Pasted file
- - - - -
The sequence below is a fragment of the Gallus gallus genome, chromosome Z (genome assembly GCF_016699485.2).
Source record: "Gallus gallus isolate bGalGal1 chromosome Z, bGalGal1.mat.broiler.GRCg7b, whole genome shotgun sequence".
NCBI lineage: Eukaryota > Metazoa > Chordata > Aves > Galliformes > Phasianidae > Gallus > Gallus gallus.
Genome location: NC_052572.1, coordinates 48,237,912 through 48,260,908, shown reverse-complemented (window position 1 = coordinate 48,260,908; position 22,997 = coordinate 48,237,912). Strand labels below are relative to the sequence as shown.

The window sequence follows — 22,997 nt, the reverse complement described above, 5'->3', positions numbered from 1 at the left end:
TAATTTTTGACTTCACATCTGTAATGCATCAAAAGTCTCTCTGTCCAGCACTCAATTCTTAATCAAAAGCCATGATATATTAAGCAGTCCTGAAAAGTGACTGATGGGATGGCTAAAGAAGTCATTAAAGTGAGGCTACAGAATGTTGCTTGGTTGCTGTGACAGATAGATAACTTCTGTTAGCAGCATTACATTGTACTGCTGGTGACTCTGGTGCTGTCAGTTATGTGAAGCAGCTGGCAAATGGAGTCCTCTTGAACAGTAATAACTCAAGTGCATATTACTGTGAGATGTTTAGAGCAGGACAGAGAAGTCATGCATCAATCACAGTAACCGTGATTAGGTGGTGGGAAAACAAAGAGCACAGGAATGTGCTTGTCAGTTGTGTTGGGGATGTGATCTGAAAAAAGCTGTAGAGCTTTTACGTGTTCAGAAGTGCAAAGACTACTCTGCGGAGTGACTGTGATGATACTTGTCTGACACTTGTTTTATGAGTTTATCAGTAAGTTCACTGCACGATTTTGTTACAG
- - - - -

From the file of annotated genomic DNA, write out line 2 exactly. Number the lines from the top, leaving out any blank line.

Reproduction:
Source record: "Gallus gallus isolate bGalGal1 chromosome Z, bGalGal1.mat.broiler.GRCg7b, whole genome shotgun sequence".